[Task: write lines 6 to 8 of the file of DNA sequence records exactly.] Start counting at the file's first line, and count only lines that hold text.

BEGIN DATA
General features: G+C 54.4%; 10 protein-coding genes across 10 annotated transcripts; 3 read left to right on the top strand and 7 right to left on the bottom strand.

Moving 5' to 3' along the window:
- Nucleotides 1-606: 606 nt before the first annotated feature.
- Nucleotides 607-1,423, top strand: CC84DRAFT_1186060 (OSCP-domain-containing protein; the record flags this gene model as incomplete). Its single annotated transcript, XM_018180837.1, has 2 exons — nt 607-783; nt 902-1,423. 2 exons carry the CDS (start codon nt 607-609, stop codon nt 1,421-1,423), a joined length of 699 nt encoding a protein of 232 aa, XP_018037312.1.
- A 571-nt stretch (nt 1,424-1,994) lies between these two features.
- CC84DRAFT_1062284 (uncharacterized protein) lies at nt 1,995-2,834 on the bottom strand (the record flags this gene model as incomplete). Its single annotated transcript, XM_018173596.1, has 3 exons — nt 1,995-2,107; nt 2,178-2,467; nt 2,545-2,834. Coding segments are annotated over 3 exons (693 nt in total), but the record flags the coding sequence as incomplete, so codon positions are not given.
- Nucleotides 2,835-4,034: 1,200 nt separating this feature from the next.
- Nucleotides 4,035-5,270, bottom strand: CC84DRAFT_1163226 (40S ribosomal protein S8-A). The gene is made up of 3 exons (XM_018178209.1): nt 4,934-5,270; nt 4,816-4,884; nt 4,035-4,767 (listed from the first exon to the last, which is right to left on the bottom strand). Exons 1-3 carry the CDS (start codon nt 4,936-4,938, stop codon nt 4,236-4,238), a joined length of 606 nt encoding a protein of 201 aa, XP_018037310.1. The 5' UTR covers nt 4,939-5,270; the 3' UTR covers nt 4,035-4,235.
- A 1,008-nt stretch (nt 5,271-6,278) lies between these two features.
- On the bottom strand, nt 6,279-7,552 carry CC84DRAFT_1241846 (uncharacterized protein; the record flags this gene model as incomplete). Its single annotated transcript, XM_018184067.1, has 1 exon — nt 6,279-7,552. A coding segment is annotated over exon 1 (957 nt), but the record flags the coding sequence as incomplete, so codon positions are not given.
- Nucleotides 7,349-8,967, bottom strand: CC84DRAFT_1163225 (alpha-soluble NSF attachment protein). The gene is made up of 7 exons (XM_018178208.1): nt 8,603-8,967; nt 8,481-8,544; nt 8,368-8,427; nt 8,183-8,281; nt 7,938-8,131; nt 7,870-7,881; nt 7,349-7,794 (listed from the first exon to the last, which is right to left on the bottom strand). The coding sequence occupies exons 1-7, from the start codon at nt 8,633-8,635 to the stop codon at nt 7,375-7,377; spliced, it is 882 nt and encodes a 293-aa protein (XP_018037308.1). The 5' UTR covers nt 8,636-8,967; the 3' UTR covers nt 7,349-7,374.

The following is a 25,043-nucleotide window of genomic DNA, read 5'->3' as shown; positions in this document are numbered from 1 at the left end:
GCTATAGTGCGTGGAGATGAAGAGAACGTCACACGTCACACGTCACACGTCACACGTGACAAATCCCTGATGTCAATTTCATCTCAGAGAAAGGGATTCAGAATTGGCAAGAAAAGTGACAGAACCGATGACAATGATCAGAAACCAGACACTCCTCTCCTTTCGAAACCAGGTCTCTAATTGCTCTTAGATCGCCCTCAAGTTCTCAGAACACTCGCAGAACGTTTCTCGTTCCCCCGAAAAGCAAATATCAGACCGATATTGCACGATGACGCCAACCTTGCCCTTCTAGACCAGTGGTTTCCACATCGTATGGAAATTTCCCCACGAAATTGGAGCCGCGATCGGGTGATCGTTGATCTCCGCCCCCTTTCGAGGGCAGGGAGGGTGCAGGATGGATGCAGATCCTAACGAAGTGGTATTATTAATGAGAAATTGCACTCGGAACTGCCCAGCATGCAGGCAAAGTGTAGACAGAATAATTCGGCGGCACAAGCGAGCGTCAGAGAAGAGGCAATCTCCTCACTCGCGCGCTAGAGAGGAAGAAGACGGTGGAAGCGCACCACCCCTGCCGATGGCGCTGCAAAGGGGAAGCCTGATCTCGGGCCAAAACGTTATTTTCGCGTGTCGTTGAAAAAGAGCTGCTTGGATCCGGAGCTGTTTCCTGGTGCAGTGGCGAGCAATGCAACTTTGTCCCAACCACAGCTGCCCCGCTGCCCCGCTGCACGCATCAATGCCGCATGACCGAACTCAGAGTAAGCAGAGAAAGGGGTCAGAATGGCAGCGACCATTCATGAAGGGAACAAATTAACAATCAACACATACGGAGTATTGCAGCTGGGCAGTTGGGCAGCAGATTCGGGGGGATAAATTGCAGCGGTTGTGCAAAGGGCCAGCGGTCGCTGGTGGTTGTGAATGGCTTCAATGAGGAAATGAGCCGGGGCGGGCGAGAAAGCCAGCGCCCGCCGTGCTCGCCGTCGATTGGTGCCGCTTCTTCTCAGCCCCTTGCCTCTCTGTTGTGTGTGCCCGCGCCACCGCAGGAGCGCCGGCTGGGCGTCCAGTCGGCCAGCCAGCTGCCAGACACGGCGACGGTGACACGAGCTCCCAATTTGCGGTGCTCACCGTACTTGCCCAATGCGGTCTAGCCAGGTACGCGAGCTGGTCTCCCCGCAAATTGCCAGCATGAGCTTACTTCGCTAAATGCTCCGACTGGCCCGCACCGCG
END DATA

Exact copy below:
- CC84DRAFT_1062284 (uncharacterized protein) lies at nt 1,995-2,834 on the bottom strand (the record flags this gene model as incomplete). Its single annotated transcript, XM_018173596.1, has 3 exons — nt 1,995-2,107; nt 2,178-2,467; nt 2,545-2,834. Coding segments are annotated over 3 exons (693 nt in total), but the record flags the coding sequence as incomplete, so codon positions are not given.
- Nucleotides 2,835-4,034: 1,200 nt separating this feature from the next.
- Nucleotides 4,035-5,270, bottom strand: CC84DRAFT_1163226 (40S ribosomal protein S8-A). The gene is made up of 3 exons (XM_018178209.1): nt 4,934-5,270; nt 4,816-4,884; nt 4,035-4,767 (listed from the first exon to the last, which is right to left on the bottom strand). Exons 1-3 carry the CDS (start codon nt 4,936-4,938, stop codon nt 4,236-4,238), a joined length of 606 nt encoding a protein of 201 aa, XP_018037310.1. The 5' UTR covers nt 4,939-5,270; the 3' UTR covers nt 4,035-4,235.